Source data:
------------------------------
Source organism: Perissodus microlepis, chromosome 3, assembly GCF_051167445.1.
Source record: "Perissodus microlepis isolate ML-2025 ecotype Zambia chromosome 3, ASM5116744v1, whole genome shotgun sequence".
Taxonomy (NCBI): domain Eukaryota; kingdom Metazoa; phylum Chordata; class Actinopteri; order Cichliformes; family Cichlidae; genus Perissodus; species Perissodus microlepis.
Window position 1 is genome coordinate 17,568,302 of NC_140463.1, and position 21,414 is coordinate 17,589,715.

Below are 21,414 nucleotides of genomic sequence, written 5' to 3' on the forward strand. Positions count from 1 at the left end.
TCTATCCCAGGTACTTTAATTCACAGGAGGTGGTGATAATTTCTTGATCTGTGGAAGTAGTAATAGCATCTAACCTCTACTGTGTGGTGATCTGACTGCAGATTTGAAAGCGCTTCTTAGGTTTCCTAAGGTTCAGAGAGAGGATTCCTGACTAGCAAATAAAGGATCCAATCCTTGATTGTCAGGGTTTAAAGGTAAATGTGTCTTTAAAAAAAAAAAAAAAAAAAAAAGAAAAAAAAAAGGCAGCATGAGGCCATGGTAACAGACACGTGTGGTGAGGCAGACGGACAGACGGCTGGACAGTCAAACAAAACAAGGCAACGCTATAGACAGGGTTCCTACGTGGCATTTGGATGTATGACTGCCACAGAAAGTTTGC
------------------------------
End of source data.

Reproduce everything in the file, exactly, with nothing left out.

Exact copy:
Source organism: Perissodus microlepis, chromosome 3, assembly GCF_051167445.1.
Source record: "Perissodus microlepis isolate ML-2025 ecotype Zambia chromosome 3, ASM5116744v1, whole genome shotgun sequence".
Taxonomy (NCBI): domain Eukaryota; kingdom Metazoa; phylum Chordata; class Actinopteri; order Cichliformes; family Cichlidae; genus Perissodus; species Perissodus microlepis.
Window position 1 is genome coordinate 17,568,302 of NC_140463.1, and position 21,414 is coordinate 17,589,715.

Below are 21,414 nucleotides of genomic sequence, written 5' to 3' on the forward strand. Positions count from 1 at the left end.
TCTATCCCAGGTACTTTAATTCACAGGAGGTGGTGATAATTTCTTGATCTGTGGAAGTAGTAATAGCATCTAACCTCTACTGTGTGGTGATCTGACTGCAGATTTGAAAGCGCTTCTTAGGTTTCCTAAGGTTCAGAGAGAGGATTCCTGACTAGCAAATAAAGGATCCAATCCTTGATTGTCAGGGTTTAAAGGTAAATGTGTCTTTAAAAAAAAAAAAAAAAAAAAAAGAAAAAAAAAAGGCAGCATGAGGCCATGGTAACAGACACGTGTGGTGAGGCAGACGGACAGACGGCTGGACAGTCAAACAAAACAAGGCAACGCTATAGACAGGGTTCCTACGTGGCATTTGGATGTATGACTGCCACAGAAAGTTTGC